They must love this bar.

"It's impressive to see everybody drinking this much at 2 in the afternoon," K102 radio personality J.D. Greene told a boisterous crowd Friday at Toby Keith's I Love This Bar & Grill in St. Louis Park.

Well, they love Toby Keith. He finally showed up to christen his namesake honky-tonk that opened in June in the West End complex and has been packed ever since. About 400 ticket winners and VIPs gathered at a private event to hear the country superstar speak. He autographed a stars-and-stripes guitar but didn't sing a note at what he called a "honky-tonk, redneck all-American bar."

"We're honored to have Minnesota on board," said Keith, who had a concert Friday night in Omaha and will play in Duluth on Sunday. "Minneapolis always has been wonderful for us. It's a perfect town. It's got a lot of country music. And we've been following the Twins."

Keith was a man of few words in public but, for the next 90 minutes in the bar's VIP room, he gave face time to three local TV stations, K102, the Star Tribune and 80 hand-picked fans. Each fan got a handshake, a smile for a photographer and seven seconds of time with Keith -- but no autographs. It was slam, bam, thank you Toby.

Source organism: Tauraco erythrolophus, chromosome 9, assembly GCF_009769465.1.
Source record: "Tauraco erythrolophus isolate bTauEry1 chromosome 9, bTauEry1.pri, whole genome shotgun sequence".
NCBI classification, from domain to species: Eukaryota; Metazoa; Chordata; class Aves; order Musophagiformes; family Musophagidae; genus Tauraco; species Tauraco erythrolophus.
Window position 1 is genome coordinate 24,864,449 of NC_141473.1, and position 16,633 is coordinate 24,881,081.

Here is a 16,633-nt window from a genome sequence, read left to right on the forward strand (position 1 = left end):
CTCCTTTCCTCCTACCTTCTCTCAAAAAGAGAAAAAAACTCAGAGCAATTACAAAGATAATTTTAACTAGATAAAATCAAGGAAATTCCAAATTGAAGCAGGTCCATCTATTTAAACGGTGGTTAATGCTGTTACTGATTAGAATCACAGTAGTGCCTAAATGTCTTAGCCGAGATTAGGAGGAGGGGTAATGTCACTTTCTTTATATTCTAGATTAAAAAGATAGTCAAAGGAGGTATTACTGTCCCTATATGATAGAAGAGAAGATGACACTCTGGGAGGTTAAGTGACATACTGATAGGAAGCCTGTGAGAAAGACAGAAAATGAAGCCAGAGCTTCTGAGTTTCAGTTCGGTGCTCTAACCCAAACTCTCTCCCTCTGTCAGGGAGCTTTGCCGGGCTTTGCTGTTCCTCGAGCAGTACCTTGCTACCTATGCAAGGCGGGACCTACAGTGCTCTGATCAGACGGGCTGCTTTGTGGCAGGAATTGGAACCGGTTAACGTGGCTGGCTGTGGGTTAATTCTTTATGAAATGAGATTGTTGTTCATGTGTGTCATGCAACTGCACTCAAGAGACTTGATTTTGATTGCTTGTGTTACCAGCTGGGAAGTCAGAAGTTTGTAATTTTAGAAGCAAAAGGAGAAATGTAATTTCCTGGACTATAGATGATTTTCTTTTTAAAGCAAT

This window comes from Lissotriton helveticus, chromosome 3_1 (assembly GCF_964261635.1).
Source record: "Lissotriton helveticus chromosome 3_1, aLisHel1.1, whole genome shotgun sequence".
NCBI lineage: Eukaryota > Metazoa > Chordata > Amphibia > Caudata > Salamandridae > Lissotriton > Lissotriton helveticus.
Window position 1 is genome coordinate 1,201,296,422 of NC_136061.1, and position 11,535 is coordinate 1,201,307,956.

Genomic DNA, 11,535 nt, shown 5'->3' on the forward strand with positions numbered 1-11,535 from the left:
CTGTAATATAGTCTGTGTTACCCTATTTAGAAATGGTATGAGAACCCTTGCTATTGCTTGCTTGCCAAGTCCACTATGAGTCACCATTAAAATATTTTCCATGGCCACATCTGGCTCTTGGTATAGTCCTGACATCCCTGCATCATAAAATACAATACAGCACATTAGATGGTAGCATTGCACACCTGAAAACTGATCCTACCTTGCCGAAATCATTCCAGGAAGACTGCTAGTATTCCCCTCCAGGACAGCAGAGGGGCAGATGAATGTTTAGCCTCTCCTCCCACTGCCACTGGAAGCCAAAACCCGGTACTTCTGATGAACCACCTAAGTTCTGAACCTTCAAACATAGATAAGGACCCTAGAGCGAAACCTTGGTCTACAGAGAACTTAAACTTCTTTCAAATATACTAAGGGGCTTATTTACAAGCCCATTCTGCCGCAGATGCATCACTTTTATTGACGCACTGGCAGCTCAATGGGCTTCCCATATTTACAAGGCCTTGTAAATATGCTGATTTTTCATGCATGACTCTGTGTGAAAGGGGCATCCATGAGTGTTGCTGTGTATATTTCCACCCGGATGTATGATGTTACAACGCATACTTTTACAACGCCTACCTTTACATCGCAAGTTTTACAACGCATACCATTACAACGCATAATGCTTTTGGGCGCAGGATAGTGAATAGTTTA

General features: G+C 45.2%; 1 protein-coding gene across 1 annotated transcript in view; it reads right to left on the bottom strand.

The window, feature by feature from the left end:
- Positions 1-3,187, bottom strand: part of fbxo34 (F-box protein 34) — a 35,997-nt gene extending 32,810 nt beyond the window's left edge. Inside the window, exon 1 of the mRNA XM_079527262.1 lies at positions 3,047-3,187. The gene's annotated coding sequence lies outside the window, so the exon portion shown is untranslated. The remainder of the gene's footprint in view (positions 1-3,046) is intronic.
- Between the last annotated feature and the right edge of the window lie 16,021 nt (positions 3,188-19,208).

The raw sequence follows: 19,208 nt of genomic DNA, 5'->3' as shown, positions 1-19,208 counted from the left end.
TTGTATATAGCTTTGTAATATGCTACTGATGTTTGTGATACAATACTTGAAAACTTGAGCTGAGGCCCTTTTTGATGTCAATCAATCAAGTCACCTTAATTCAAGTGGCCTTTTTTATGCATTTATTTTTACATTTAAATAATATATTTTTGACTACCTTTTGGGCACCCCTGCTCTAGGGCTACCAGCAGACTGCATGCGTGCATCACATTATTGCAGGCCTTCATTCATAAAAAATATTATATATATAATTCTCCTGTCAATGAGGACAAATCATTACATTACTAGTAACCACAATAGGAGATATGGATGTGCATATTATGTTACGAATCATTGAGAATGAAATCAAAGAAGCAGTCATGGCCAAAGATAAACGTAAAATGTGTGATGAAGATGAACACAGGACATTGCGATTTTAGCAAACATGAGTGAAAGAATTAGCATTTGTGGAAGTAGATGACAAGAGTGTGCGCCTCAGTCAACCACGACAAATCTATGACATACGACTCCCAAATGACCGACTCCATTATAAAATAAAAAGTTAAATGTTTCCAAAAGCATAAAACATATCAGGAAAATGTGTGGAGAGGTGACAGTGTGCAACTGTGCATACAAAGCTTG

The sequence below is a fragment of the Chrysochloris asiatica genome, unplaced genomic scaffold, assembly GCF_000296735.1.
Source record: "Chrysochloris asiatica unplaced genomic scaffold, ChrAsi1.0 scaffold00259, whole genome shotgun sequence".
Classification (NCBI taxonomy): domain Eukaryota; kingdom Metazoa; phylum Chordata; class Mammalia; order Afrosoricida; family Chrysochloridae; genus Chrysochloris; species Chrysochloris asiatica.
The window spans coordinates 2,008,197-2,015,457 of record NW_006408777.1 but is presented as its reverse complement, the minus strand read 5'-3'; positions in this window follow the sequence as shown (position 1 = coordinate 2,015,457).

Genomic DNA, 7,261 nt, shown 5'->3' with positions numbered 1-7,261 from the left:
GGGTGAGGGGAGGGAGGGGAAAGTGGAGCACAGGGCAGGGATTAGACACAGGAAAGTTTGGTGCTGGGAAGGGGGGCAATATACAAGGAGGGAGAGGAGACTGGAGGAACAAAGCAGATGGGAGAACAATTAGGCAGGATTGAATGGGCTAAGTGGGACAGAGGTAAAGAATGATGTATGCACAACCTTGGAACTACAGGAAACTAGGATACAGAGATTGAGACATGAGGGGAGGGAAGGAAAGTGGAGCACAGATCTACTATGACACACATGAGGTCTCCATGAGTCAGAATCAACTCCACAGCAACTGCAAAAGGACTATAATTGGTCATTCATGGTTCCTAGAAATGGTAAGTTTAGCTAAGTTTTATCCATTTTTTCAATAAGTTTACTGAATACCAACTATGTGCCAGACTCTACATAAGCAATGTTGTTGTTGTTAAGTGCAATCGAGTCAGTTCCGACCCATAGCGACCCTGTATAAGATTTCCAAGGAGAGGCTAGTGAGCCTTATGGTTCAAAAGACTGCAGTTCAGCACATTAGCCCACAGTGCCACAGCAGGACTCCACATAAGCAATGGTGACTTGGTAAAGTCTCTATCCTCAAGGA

"It was better than nothing," said Candy Poland of Albertville, who has a Yorkshire terrier named Toby. "How many times do you get to meet a country-music star?" She hung out in the honky-tonk, where the superstar later autographed her tambourine to her screaming delight.

Keith lends his name and advice to the chain of Toby Keith bars run by the Arizona-based Capri Restaurant Group. In 2005, the group opened the first ones in Oklahoma City, his home base, and Las Vegas. Minnesota is the fourth grand opening he's attended this year. There are nine bars open, three more scheduled to kick off this fall, with a goal of 40 in the next three years.

"I have final say-so on the entire concept, from food to liquor," Keith said backstage. All the joints are named after his 2003 hit "I Love This Bar."

After his VIP meet-and-greet, the singer finally got to sample 11 plates of entrees that had been waiting for him since his arrival. Standing at the VIP bar, he nibbled from the various plates for 10 minutes, sometimes asking questions of a Capri executive. Before he jetted to Omaha, he insisted on a final stop -- the kitchen, to meet each and every worker there.

Staff writer Tom Horgen contributed to this story.